The Amino Acids
A protein is a linear polymer, or polypeptide, of amino acids, each linked by a peptide bond. Proteins are responsible for the many of the essential functions of life.
There are 20 common natural amino acids, which are the “letters” that make up each of the proteins in nature. For example, …THVLPFEKINEGFDLLR…
Each amino acid has four different groups coming off its central carbon, the α-Carbon: an amino group, a carboxyl group, and a side chain R (variable).
At the physiological pH of ~7.4, the amino group and carboxyl groups are ionized (AG+, CG–), making the amino acid neutral and thus zwitterionic: a molecule with both positively/negatively charged components.
An amino acid is also chiral because it has four different groups off the α-carbon. Chiral molecules are considered optically active—that is, they rotate plane-polarized light.
In terms of chirality, the amino acids used in nature are l-amino acids, as opposed to d-amino acids. Note that our bodies cannot process d-amino acids!
L-amino acids when viewed head-on have their N-terminus on the left and C-terminus on the right. The α-carbon will be on top with side chains pointing toward you.
Recall the chirality of carvone from the intro lecture, that the enantiomers S-(+) and R-(–) Carvone have different tastes: one is spicy (caraway), the other sweet (spearmint).
Classifying the 20 amino acids can be done many different ways. For example…
Polarity is an important attribute because it affects the types of non-covalent interactions that can be formed. Relevant to proteins are the following three:
- van der Waals: weakest, acts on short distances, present between any two atoms in close proximity. The distance at which the energy is minimal is the van der Waal radius. Allows geckos to cling to surfaces vertically, btw.
- Salt Bridges: between pairs of charged ions. Strongest in terms of binding energy: 10x > van der Waals, depending on the polarity of the environment. Salt Bridges are a combination of ionic bonds and hydrogen bonds.
- Hydrogen Bonds: 2x-5x > van der Waals. Only occurs between polar groups and permanent dipole (one a H-bond donor, one an acceptor). Unique in that they are directional, unlike others.
Two examples that show the different functionalities of AA side chains:
- Aspartate (Asp) vs. Glutamate (Glu). Asp and Glu only differ by one methylene in the linear section. Glu is longer, which gives Glu many more conformations (“rotamers”) and thus affords it more fitting opportunities. But this comes at entropic cost: once it bonds to a ligand it will have lost more conformational entropy than Aspartate. If you don’t know what “bonds to a ligand” means yet, it’ll be explained in later sections. As it pertains to entropy, it just means “once the thing is forced to hold still.”
- Histidine (His/H) is often found in the active sites of enzymes. Histidine can exist in the multiple forms, depending on the solution pH, from acidic to basic. With a pKa ~6.0, it can be either charged or neutral.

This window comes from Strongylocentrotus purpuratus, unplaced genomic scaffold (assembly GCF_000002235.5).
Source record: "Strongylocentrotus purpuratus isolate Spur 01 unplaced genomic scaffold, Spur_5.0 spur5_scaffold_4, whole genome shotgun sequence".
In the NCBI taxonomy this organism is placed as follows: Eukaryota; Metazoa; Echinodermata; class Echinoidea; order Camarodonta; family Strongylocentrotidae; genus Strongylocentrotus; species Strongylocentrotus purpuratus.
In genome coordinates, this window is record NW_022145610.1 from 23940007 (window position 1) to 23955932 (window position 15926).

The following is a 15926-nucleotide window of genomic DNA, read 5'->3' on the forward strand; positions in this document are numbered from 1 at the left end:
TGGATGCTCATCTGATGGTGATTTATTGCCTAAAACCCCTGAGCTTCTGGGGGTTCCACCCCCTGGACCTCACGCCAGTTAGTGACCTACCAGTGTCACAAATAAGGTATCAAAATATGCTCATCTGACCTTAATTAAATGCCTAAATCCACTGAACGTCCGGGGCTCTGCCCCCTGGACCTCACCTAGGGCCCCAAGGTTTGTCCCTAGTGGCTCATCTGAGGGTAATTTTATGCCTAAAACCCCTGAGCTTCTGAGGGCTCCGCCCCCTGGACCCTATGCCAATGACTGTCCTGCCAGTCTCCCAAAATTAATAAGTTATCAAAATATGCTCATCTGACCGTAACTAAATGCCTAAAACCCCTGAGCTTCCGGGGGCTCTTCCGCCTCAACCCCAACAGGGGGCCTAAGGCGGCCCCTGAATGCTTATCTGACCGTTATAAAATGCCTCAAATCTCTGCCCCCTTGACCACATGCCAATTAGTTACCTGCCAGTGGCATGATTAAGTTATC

When H is in its apolar conformation, it has two configurations around the imidazole group.
The ability to be both polar and apolar makes it relatively easy to move protons on and off the side chain, which means it can live inside the hydrophobic protein core or on the surface surrounded by solvent. It’s also ideal for active sites.
Here are pKa‘s for a few other amino acids:
Dr. Gaudet’s Food for Thought: why would Tyrosine be so much more acidic than Serine, even though they’re both alcohols?
The thinking: Tyrosine has a resonance cyclic structure and it’s aromatic, which makes for an extremely stable molecule. Its conjugate base (which forms a phenol group) is therefore highly stable, much more so that the corresponding conjugate base on Serine. The more stable the base, the stronger the acid, thus Tyrosine wins the acid war here. More on this here. And here especially.
Now, most amino acid side chains are formed of carbon, nitrogen, oxygen, and hydrogen, but two also contain sulfur: Methionine, a hydrophobic residue, and cysteine.
Cysteine is quite reactive under physiological conditions and can easily be oxidized to form sulfide bonds. These conditions are usually found on the extracellular side.
Back to chirality; note that all amino acids are chiral except two:
- Glycine, which has R = H. So it’s not chiral (3 not 4 groups). The smaller R gives it fewer conformational restrictions, important to protein folding.
- Proline, a cyclic AA whose R is covalently linked to the amino group and thus, more conformational restricted.
Amino acid classifications can be shown in a Venn diagram.
Aliphatic: Alanine (A), Valine (V), Methionine (M), Leucine (L), Isoleucine (I)
Aromatic: Tryptophan (W), Phenylalanine (F), Tyrosine (Y)
Polar: Threonine (T), Serine (S), Asparagine (N), Glutamine (Q), Y, and C
Charged, Basic: Histidine (H), Arginine (R), Lysine (K)
Charged, Acidic: Aspartic Acid (D), Glutamic Acid (E)
Conformationally unique: Proline (P), Glycine (G)
Chemically unique: Cysteine (C), Histidine (H)
Apolar (hydrophobic, often buried in the core): A, I, L, F, V, P, G
Essential Amino Acids: Phenylalanine, Valine, Threonine, Tryptophan, Isoleucine, Methionine, Histidine, Arginine, Leucine, and Lysine (Pvt. Tim Hall)
Nonessential Amino Acids: Alanine, Asparagine, Aspartic Acid, Glutamic Acid.
Conditional Amino Acids: Arginine (essential in children), Cysteine, Glutamine, Glycine, Proline, Serine, and Tyrosine.
Interesting example of crossover is Lysine. It is charged at 7.4 because its R contains a positive charge. It’s polar because it can form hydrogen bonds. Yet, it can also be non-polar since the rest of the R is aliphatic, or non-polar. So in some situations, it will behave as hydrophobic.
Here’s a tremendous resource on the lore of Amino Acids: http://www.biochem.umd.edu/biochem/kahn/teach_res/amino_acids/